MILWAUKEE (AP) — Former NBA head coach Terry Stotts’ return to the league as a Milwaukee Bucks assistant has reached a sudden conclusion a week before the start of the season.
Bucks coach Adrian Griffin confirmed Stotts’ departure from Milwaukee’s staff while speaking to reporters after a practice Thursday. Griffin declined to comment on the circumstances but said the move was Stotts’ decision.
“It caught all of us off guard, of course, but again, you just support him,” Griffin said. “He was a terrific guy. I learned a lot from him in a very short time. He was really good at what he does. He made a decision –- a personal decision -– and we just have to respect that.”
ESPN first reported Stotts’ departure.
Stotts’ experience was expected to give Griffin a boost as the former Toronto Raptors assistant begins his head coaching career by taking over a team with championship expectations. The Bucks open their season Oct. 26 by hosting the Philadelphia 76ers.
Stotts’ presence also would have provided some familiarity with newly acquired seven-time all-NBA guard Damian Lillard, who spent his first nine NBA seasons playing for Stotts with the Portland Trail Blazers. Lillard said Stotts contacted him directly Wednesday to let him know about the move.
“Everybody was kind of surprised by it,” Lillard said. “It kind of came out of nowhere. I’ve been in this league long enough to know that these types of things happen. Everything continues, so you’ve got to kind of process things like this and other things that may come up and continue to move forward.
“For me, knowing Terry as long as I’ve known him -– playing for him for nine years and him also making this transition for me easier just having a familiar face be such a huge part of it — was a good thing. I think now that I’m settled in, to see him go is unfortunate. It’s sad to see him go. But like I said, everything is still moving forward.”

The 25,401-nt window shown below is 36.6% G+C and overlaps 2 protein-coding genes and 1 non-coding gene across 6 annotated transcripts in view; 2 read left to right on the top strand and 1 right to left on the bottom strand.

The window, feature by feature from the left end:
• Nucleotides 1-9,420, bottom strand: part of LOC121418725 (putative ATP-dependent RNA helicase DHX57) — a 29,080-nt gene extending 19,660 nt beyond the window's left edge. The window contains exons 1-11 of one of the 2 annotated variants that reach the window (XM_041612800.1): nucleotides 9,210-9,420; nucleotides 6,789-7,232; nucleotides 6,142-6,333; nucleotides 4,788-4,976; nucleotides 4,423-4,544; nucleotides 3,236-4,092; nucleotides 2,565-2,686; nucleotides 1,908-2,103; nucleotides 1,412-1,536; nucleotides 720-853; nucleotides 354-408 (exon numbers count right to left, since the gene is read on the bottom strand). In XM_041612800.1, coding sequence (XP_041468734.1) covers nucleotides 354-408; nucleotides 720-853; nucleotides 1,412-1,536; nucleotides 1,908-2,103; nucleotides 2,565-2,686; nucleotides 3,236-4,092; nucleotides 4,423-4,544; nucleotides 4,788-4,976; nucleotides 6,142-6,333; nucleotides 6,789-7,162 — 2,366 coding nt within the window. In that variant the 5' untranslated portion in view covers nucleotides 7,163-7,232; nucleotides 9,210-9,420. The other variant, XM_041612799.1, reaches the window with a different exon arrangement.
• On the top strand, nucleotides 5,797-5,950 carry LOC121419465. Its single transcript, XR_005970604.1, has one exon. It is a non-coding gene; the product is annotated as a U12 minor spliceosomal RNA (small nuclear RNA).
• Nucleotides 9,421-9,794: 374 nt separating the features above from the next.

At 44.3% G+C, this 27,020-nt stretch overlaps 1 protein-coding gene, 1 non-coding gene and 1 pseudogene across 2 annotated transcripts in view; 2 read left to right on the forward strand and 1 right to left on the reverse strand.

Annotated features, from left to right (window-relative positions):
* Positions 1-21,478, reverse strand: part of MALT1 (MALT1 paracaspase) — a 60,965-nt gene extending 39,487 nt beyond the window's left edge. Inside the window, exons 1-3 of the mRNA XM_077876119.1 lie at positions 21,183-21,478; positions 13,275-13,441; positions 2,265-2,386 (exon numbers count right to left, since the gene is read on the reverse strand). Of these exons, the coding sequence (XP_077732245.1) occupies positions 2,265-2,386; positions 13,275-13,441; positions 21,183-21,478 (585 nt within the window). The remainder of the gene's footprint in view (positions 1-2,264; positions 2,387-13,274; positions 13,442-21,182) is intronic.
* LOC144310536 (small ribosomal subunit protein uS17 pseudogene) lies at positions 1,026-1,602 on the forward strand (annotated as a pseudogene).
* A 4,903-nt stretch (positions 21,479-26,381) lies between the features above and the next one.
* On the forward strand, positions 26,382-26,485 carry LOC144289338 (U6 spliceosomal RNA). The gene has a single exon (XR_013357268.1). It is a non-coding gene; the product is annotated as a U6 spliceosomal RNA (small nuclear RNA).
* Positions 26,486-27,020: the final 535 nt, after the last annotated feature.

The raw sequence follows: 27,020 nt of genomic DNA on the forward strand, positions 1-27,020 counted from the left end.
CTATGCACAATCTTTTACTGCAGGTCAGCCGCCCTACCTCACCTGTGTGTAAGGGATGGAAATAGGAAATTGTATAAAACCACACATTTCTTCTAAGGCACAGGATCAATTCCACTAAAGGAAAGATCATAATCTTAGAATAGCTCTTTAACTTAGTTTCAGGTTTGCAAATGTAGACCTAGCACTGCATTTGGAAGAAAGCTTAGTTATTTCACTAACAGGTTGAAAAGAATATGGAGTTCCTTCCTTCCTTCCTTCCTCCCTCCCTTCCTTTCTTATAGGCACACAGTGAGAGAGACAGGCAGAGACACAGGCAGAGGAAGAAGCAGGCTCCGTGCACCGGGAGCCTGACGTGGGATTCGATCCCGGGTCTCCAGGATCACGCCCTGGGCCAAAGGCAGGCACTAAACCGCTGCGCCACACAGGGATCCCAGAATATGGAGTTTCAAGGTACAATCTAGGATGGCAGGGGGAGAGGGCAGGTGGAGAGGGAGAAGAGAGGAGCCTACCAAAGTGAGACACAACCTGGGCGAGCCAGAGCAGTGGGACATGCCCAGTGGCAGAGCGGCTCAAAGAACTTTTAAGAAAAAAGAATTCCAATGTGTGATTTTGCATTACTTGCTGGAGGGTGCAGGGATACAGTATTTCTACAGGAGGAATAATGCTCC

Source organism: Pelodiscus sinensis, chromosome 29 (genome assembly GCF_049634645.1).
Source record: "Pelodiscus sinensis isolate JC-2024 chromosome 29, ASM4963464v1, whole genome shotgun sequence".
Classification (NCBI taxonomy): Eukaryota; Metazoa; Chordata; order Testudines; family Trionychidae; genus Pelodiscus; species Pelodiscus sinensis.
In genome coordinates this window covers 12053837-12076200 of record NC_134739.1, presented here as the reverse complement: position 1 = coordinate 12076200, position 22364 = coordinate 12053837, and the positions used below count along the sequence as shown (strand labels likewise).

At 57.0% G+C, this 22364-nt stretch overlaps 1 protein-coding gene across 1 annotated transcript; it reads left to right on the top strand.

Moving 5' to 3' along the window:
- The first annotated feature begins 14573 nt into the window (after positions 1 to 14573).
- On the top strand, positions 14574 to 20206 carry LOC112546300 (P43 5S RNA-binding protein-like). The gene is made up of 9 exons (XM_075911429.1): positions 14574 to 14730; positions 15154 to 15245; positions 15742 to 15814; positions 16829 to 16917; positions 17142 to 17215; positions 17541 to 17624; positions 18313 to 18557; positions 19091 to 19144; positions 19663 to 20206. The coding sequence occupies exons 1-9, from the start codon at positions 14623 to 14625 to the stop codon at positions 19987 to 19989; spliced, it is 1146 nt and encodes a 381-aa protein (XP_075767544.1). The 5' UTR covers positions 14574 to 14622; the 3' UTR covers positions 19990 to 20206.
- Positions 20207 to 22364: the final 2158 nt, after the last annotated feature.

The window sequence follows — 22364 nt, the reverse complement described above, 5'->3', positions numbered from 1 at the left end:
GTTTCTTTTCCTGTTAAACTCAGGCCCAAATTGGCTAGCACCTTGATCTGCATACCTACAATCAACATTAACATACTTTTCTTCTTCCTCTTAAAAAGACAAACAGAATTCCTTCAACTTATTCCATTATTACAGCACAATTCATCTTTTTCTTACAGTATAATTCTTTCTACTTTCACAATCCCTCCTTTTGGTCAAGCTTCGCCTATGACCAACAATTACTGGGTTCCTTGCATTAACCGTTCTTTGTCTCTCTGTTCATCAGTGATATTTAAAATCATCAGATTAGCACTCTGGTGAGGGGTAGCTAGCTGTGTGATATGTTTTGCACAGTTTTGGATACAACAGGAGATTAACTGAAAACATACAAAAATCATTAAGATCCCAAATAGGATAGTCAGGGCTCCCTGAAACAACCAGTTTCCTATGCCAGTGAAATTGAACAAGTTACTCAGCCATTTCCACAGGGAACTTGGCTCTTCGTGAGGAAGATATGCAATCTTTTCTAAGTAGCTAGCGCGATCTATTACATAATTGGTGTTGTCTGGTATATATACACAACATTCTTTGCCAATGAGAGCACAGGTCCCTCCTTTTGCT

Stotts owns a career head coaching record of 517-486 that includes stints with the Atlanta Hawks (2002-04), Bucks (2005-07) and Trail Blazers (2012-21).
Lillard said he didn’t expect this sudden move to hinder the Bucks’ focus heading into the season.
“It didn’t come with a lot of drama,” Lillard said. “Me knowing him so well, it just wasn’t a dramatic, big deal. It was just a decision he had come to. It happened early, and it wasn’t loud. It was just abrupt. I don’t think it will be much of a distraction at all.”
Lillard said Saturday after making his preseason Bucks debut that Stotts had helped him adjust to his new team.
“A lot of the things we run is, you know he’s controlling that offense, so it’s all familiar,” Lillard said after that game. “A lot of times, guys are asking me questions when we’re talking about plays because I’m familiar with a lot of this stuff.”
Griffin said Thursday he was still evaluating whether to bring someone else in to fill the void created by Stotts’ exit. Griffin said he had a good working relationship with Stotts.
“It was Terry’s decision, and I respected that,” Griffin said of Stotts’ move. “We did have a great conversation. I can’t disclose what we spoke about out of respect for him, but again, we support him and we’re still excited about the season. We’ve got a great team, a great staff and life is good.”
Stotts had spoken at a Milwaukee Bucks Foundation golf event last month about how much he was looking forward to a return to Milwaukee after spending the last two seasons away from the game. Stotts had worked here twice previously, as a head coach and also as an assistant on George Karl’s staff from 1998-2002.
“It’s a no-brainer,” Stotts said then. “You’re coming back to a championship-caliber team in a city that I love. The fan base is awesome. I’m a Midwest guy. I have a lot of ties to Milwaukee anyway. After being out of coaching for two years, I couldn’t have asked for a better situation to be in.”
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